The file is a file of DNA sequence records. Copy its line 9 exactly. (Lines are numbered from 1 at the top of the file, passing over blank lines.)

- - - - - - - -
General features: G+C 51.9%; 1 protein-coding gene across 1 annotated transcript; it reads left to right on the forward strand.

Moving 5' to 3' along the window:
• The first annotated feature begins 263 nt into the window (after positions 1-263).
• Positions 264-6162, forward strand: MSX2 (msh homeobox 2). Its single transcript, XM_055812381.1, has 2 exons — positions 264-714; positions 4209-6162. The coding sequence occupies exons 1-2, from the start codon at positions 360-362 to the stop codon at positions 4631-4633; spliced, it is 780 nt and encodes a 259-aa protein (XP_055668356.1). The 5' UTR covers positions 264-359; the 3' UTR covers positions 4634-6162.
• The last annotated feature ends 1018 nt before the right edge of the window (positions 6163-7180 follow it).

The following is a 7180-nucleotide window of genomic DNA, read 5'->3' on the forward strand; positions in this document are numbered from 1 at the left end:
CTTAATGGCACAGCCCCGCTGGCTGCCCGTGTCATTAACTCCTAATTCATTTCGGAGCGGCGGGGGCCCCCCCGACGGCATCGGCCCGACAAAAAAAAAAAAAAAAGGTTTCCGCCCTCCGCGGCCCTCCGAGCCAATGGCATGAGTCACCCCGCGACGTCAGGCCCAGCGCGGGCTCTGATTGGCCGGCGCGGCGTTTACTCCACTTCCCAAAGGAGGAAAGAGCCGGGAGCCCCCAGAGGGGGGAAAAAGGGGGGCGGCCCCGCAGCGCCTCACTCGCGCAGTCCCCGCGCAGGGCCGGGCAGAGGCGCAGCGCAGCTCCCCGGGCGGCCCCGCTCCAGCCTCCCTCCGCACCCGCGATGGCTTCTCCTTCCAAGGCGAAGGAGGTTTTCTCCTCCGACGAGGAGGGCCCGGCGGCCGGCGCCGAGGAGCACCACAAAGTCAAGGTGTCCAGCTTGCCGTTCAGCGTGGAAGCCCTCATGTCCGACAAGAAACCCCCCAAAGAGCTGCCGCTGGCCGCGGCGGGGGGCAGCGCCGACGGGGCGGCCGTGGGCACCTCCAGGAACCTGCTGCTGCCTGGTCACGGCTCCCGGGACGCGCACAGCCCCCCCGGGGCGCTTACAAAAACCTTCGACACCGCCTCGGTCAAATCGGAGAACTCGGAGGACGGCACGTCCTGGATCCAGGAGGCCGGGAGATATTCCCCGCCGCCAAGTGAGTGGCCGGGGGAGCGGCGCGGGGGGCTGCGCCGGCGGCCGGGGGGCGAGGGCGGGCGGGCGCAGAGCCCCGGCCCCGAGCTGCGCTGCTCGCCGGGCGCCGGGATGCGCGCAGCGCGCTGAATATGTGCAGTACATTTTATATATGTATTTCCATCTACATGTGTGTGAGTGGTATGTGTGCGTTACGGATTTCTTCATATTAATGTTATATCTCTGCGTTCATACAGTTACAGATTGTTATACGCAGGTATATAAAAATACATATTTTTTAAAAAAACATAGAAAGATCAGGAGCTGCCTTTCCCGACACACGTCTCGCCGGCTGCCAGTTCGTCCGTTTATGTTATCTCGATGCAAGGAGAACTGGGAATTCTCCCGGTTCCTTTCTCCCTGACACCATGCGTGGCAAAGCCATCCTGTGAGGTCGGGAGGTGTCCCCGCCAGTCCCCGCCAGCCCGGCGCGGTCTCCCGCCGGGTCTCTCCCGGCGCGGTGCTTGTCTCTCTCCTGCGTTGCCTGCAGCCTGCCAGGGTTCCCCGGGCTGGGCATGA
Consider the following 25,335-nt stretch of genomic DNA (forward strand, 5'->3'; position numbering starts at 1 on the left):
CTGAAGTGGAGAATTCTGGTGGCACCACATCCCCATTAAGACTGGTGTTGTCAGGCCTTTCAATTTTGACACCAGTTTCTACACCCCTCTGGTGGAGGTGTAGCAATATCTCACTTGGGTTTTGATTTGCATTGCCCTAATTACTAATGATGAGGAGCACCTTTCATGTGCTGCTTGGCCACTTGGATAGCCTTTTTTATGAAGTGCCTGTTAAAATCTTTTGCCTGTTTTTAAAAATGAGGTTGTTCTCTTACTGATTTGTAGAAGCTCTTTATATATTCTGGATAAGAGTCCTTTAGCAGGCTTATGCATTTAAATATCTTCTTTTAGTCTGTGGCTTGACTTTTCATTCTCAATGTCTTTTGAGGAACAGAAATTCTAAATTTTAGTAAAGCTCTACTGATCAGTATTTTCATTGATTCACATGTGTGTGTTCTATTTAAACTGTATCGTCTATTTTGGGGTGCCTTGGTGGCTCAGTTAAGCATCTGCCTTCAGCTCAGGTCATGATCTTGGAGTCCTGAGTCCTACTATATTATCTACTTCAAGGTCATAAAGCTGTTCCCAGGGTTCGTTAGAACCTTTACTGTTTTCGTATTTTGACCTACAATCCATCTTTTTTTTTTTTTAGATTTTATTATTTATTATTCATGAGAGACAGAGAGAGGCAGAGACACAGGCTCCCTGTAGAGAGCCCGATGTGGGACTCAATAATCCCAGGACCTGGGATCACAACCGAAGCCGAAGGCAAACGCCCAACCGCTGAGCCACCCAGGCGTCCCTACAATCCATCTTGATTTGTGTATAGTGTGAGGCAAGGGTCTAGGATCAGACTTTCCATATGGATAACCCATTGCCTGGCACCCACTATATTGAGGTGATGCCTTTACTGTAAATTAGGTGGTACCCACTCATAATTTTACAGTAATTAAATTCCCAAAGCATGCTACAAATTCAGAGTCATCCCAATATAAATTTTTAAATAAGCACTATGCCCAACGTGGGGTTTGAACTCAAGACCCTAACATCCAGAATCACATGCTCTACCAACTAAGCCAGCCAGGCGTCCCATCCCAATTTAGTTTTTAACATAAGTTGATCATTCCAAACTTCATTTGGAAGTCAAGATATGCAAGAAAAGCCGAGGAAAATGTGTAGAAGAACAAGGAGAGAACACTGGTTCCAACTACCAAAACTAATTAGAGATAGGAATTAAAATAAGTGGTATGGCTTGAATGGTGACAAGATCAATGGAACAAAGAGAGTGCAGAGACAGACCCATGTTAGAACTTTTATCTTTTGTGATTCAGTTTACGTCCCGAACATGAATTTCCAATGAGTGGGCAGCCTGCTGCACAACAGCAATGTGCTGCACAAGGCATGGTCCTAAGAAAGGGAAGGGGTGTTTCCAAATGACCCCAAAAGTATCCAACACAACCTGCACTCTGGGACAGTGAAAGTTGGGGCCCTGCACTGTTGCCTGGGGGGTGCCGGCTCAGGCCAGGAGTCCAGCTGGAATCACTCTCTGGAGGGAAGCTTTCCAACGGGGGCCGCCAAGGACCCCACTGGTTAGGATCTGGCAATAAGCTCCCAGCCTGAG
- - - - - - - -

CTGAAGTGGAGAATTCTGGTGGCACCACATCCCCATTAAGACTGGTGTTGTCAGGCCTTTCAATTTTGACACCAGTTTCTACACCCCTCTGGTGGAGGTGTAGCAATATCTCACTTGGGTTTTGATTTGCATTGCCCTAATTACTAATGATGAGGAGCACCTTTCATGTGCTGCTTGGCCACTTGGATAGCCTTTTTTATGAAGTGCCTGTTAAAATCTTTTGCCTGTTTTTAAAAATGAGGTTGTTCTCTTACTGATTTGTAGAAGCTCTTTATATATTCTGGATAAGAGTCCTTTAGCAGGCTTATGCATTTAAATATCTTCTTTTAGTCTGTGGCTTGACTTTTCATTCTCAATGTCTTTTGAGGAACAGAAATTCTAAATTTTAGTAAAGCTCTACTGATCAGTATTTTCATTGATTCACATGTGTGTGTTCTATTTAAACTGTATCGTCTATTTTGGGGTGCCTTGGTGGCTCAGTTAAGCATCTGCCTTCAGCTCAGGTCATGATCTTGGAGTCCTGAGTCCTACTATATTATCTACTTCAAGGTCATAAAGCTGTTCCCAGGGTTCGTTAGAACCTTTACTGTTTTCGTATTTTGACCTACAATCCATCTTTTTTTTTTTTTAGATTTTATTATTTATTATTCATGAGAGACAGAGAGAGGCAGAGACACAGGCTCCCTGTAGAGAGCCCGATGTGGGACTCAATAATCCCAGGACCTGGGATCACAACCGAAGCCGAAGGCAAACGCCCAACCGCTGAGCCACCCAGGCGTCCCTACAATCCATCTTGATTTGTGTATAGTGTGAGGCAAGGGTCTAGGATCAGACTTTCCATATGGATAACCCATTGCCTGGCACCCACTATATTGAGGTGATGCCTTTACTGTAAATTAGGTGGTACCCACTCATAATTTTACAGTAATTAAATTCCCAAAGCATGCTACAAATTCAGAGTCATCCCAATATAAATTTTTAAATAAGCACTATGCCCAACGTGGGGTTTGAACTCAAGACCCTAACATCCAGAATCACATGCTCTACCAACTAAGCCAGCCAGGCGTCCCATCCCAATTTAGTTTTTAACATAAGTTGATCATTCCAAACTTCATTTGGAAGTCAAGATATGCAAGAAAAGCCGAGGAAAATGTGTAGAAGAACAAGGAGAGAACACTGGTTCCAACTACCAAAACTAATTAGAGATAGGAATTAAAATAAGTGGTATGGCTTGAATGGTGACAAGATCAATGGAACAAAGAGAGTGCAGAGACAGACCCATGTTAGAACTTTTATCTTTTGTGATTCAGTTTACGTCCCGAACATGAATTTCCAATGAGTGGGCAGCCTGCTGCACAACAGCAATGTGCTGCACAAGGCATGGTCCTAAGAAAGGGAAGGGGTGTTTCCAAATGACCCCAAAAGTATCCAACACAACCTGCACTCTGGGACAGTGAAAGTTGGGGCCCTGCACTGTTGCCTGGGGGGTGCCGGCTCAGGCCAGGAGTCCAGCTGGAATCACTCTCTGGAGGGAAGCTTTCCAACGGGGGCCGCCAAGGACCCCACTGGTTAGGATCTGGCAATAAGCTCCCAGCCTGAG